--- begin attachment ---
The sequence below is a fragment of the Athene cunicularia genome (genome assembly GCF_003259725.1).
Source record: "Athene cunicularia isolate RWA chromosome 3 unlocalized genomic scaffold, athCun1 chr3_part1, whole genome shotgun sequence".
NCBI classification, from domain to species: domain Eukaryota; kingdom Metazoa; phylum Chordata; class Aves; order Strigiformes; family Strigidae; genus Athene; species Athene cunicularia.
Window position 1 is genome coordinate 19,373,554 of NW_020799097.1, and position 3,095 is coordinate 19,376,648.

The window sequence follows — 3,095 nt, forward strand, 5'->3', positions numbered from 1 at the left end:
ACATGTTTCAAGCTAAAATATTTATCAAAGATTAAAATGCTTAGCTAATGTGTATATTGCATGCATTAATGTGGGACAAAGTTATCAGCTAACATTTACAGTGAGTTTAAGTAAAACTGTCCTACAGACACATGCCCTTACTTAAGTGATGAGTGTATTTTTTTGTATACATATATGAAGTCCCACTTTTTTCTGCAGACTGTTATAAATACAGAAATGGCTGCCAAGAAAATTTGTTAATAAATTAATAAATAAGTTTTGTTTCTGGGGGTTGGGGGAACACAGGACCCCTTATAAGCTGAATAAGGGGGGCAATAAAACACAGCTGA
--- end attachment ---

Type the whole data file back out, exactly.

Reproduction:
The sequence below is a fragment of the Athene cunicularia genome (genome assembly GCF_003259725.1).
Source record: "Athene cunicularia isolate RWA chromosome 3 unlocalized genomic scaffold, athCun1 chr3_part1, whole genome shotgun sequence".
NCBI classification, from domain to species: domain Eukaryota; kingdom Metazoa; phylum Chordata; class Aves; order Strigiformes; family Strigidae; genus Athene; species Athene cunicularia.
Window position 1 is genome coordinate 19,373,554 of NW_020799097.1, and position 3,095 is coordinate 19,376,648.

The window sequence follows — 3,095 nt, forward strand, 5'->3', positions numbered from 1 at the left end:
ACATGTTTCAAGCTAAAATATTTATCAAAGATTAAAATGCTTAGCTAATGTGTATATTGCATGCATTAATGTGGGACAAAGTTATCAGCTAACATTTACAGTGAGTTTAAGTAAAACTGTCCTACAGACACATGCCCTTACTTAAGTGATGAGTGTATTTTTTTGTATACATATATGAAGTCCCACTTTTTTCTGCAGACTGTTATAAATACAGAAATGGCTGCCAAGAAAATTTGTTAATAAATTAATAAATAAGTTTTGTTTCTGGGGGTTGGGGGAACACAGGACCCCTTATAAGCTGAATAAGGGGGGCAATAAAACACAGCTGA